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The Pope's Eucharistic 'no'
There is a powerful reason why Pope John Paul II has chosen this particular Holy Week for an encyclical saying "no" to a Eucharistic fellowship with Christians who are not Roman Catholics. The reason is that thousands of Catholics and Protestants alike are about to say, "yes" on precisely the same issue, regardless of what the Vatican teaches. Six weeks from now, members of the laity and insubordinate priests will blatantly disobey the leadership of their church in a big way.
From May 28 until June 1, the first-ever interdenominational mass gathering since the 16th-century Reformation will occur in Berlin. Some 150,000 Catholics and Protestants will mingle, worship, sing, debate and study Scripture at the "Oekumenischer Kirchentag" (literally, Ecumenical Day of the Church).
The event as such has the blessing of both denominations, whose bishops will be actively involved, except of course in the concelebration of the Eucharist, or Lord's Supper, which Rome rejects.
The gathering is the culmination of decades of separate Protestant and Catholic "Kirchentage." Now Christians from both sides of the 16th-century divide will be united for one week. Some Catholic priests and lay members have announced that all baptized Christians will be communed at their Mass, just as Protestant ministers have extended "Eucharistic hospitality" to any Christian, including Catholics, for many years.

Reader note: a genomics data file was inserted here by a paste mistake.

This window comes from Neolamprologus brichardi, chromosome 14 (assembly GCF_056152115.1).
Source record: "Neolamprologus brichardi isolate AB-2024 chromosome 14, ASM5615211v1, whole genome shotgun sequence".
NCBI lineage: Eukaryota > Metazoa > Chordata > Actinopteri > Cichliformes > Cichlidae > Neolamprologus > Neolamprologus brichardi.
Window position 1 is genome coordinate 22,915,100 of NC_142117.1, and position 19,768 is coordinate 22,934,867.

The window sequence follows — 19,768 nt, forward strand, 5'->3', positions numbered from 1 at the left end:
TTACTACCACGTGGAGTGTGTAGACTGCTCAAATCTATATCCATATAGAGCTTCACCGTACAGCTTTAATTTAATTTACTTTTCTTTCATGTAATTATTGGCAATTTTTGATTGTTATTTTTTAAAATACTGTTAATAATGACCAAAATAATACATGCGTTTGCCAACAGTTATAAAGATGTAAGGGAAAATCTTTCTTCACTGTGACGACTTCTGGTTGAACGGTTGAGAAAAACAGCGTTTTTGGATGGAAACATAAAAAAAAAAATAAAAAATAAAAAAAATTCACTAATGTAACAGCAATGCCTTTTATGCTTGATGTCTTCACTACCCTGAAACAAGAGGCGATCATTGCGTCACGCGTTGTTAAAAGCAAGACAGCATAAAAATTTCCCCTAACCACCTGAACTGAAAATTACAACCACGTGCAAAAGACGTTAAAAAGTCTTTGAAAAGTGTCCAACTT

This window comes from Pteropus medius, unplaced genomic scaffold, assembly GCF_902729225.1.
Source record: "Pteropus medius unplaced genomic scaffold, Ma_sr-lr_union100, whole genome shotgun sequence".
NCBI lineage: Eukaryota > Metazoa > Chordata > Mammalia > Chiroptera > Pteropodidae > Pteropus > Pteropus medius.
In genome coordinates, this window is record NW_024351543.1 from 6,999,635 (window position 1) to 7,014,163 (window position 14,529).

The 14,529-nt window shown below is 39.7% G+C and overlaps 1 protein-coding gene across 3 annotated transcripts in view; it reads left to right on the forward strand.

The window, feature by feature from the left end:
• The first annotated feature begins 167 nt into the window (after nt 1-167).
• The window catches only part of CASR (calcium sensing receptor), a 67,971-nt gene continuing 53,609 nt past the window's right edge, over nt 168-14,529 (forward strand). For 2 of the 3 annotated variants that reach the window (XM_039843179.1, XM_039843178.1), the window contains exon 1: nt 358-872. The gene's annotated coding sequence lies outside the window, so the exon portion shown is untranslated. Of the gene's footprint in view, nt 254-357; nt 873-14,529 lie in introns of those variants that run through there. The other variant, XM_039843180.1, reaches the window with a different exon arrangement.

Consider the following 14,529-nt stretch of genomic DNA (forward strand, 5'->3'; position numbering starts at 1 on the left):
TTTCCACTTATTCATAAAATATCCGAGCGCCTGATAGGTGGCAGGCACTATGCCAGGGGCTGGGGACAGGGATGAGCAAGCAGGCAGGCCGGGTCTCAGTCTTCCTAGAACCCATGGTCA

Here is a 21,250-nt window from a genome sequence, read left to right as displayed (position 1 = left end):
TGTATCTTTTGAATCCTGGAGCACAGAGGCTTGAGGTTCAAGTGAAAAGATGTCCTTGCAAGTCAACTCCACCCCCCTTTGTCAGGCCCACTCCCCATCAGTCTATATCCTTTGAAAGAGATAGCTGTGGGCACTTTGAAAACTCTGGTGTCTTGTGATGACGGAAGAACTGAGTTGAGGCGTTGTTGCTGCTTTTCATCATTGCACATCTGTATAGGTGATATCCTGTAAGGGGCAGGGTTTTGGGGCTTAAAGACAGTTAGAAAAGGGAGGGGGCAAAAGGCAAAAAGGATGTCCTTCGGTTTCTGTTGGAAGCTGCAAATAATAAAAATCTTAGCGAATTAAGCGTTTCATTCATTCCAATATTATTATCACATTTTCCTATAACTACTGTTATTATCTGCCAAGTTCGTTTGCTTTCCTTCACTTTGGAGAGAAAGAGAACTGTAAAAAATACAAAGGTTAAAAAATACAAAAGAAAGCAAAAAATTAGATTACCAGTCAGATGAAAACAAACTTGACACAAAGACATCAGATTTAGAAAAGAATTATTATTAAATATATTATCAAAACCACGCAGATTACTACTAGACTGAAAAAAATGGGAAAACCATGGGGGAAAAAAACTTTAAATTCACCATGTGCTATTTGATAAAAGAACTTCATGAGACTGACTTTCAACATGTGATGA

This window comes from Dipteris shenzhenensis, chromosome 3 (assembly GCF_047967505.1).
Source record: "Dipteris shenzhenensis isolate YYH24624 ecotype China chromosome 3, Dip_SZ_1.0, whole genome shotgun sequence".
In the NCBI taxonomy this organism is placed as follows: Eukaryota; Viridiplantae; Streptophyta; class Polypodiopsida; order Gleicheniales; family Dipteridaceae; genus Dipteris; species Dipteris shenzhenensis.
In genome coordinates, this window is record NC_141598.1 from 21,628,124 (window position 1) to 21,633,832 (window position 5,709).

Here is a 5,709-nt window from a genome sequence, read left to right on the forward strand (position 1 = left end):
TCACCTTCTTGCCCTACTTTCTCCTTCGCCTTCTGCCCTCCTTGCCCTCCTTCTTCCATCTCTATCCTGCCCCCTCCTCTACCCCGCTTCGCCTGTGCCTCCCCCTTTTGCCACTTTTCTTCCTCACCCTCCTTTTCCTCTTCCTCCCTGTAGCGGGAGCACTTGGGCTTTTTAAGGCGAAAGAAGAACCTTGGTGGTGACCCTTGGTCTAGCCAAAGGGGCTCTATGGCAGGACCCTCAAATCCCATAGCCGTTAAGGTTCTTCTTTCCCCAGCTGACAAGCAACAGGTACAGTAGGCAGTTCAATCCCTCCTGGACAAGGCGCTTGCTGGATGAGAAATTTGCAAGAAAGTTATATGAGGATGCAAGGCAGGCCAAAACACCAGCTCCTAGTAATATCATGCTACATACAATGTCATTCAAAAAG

Three powerful ecumenical institutions, including Tuebingen University's Catholic divinity school, issued scholarly statements denying the existence of valid theological reasons for refusing such Eucharistic closeness. However, Berlin's archbishop, Georg Cardinal Sterzinsky, has already threatened to punish clerics admitting Protestants at the altar sacrament.
Germany may only represent an insignificant speck of the global Catholicism. But it is the homeland of the Reformation, and its Catholic church is particularly restive -- or "Protestantized," as some ruefully call it.
Hence, the pope and his curia -- and especially Joseph Cardinal Ratzinger, prefect of the Vatican's congregation of faith -- tend to react swiftly and decisively to discipline its German faithful. Sources in Rome told United Press International Friday that Ratzinger had a heavy hand in the pope's 14th encyclical letter titled "Ecclesia de Eucharistia" (Church of the Eucharist), which made three things crystal clear:
1. "It is never legitimate to concelebrate (Mass) in the absence of full communion."
2. "The Catholic faithful ... while respecting the religious convictions of (their) separated brethren, must refrain from receiving the communion distributed in their celebrations, so as not to condone an ambiguity about the nature of the Eucharist and, consequently, to fail in their duty to bear clear witness to the truth."
3. "It is unthinkable to substitute for Sunday Mass ecumenical celebrations of the word or services of common prayer with Christians from (other) ecclesial communities. ... Such celebrations and services, however praiseworthy in certain situations, prepare for the goal of full communion, including Eucharistic communion, but they cannot replace it."
John Paul II praised the "significant progress" in ecumenism but made it clear that the celebration of the Eucharist "cannot be the starting point for communion; it presupposes that communion already exists, a communion it seeks to consolidate and bring to perfection."